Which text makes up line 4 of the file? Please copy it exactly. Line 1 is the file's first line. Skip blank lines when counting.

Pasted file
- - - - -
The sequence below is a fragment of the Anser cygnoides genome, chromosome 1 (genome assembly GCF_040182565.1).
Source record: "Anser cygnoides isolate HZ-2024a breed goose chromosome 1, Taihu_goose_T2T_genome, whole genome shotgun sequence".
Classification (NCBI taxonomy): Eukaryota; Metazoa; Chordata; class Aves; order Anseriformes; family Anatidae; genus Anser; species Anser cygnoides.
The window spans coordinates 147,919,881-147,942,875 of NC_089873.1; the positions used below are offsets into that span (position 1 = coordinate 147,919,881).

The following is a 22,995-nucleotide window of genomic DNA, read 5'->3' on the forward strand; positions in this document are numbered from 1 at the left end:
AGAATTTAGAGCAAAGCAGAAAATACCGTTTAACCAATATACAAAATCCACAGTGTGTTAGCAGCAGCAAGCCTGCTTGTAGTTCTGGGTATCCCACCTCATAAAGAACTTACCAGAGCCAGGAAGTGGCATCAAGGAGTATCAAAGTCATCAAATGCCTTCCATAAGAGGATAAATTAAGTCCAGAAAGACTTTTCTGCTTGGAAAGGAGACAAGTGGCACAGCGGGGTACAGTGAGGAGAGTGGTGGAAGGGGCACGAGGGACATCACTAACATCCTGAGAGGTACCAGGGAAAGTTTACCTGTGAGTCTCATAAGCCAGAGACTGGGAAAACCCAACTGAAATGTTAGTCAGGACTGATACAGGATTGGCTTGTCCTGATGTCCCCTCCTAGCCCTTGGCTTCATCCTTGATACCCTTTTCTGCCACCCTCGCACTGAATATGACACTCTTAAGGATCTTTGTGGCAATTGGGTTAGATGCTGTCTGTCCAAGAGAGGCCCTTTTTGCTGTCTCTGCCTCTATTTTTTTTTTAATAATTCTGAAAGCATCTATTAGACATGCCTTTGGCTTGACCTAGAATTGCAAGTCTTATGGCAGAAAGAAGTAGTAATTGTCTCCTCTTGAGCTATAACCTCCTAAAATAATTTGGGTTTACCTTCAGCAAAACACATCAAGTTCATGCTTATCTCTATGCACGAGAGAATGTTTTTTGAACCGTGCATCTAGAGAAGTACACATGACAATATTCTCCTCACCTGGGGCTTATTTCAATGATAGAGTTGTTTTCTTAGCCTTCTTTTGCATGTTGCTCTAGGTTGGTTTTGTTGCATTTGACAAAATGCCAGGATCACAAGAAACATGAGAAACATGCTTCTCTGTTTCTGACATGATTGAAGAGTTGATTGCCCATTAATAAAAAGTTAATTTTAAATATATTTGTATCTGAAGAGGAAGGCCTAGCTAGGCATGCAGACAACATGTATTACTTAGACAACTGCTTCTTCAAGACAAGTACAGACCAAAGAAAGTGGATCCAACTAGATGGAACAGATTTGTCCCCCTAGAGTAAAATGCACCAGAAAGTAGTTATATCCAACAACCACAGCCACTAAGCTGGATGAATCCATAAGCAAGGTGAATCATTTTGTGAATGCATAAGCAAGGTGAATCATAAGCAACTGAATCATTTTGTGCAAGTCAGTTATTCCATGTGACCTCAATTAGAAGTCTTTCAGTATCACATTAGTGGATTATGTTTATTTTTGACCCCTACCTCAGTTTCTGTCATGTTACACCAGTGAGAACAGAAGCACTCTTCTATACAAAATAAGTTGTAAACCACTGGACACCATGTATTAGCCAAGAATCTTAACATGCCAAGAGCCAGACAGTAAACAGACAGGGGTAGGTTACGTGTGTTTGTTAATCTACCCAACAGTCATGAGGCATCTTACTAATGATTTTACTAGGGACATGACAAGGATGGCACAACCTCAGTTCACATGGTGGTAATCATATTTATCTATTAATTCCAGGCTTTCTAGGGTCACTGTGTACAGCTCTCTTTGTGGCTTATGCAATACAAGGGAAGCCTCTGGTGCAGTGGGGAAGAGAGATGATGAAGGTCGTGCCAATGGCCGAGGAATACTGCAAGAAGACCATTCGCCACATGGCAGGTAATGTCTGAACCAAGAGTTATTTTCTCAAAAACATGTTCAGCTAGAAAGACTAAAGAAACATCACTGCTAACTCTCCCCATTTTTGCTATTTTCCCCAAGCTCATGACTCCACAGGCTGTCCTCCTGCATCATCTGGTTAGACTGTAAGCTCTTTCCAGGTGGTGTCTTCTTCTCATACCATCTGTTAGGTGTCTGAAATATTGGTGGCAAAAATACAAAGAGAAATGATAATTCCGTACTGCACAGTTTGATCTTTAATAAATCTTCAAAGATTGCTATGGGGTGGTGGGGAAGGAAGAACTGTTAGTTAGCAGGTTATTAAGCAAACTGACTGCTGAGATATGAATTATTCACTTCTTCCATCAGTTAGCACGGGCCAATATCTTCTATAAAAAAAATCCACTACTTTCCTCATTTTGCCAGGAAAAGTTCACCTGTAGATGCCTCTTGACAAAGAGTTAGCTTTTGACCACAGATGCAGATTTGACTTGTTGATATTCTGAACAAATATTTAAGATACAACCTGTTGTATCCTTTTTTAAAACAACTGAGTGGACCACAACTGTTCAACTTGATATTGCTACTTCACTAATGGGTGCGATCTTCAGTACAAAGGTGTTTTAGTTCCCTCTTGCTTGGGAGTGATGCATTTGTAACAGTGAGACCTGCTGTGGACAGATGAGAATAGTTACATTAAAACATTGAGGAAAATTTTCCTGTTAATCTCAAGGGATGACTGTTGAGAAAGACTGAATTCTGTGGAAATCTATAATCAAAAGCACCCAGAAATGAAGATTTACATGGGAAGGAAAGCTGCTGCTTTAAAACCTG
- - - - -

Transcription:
The window spans coordinates 147,919,881-147,942,875 of NC_089873.1; the positions used below are offsets into that span (position 1 = coordinate 147,919,881).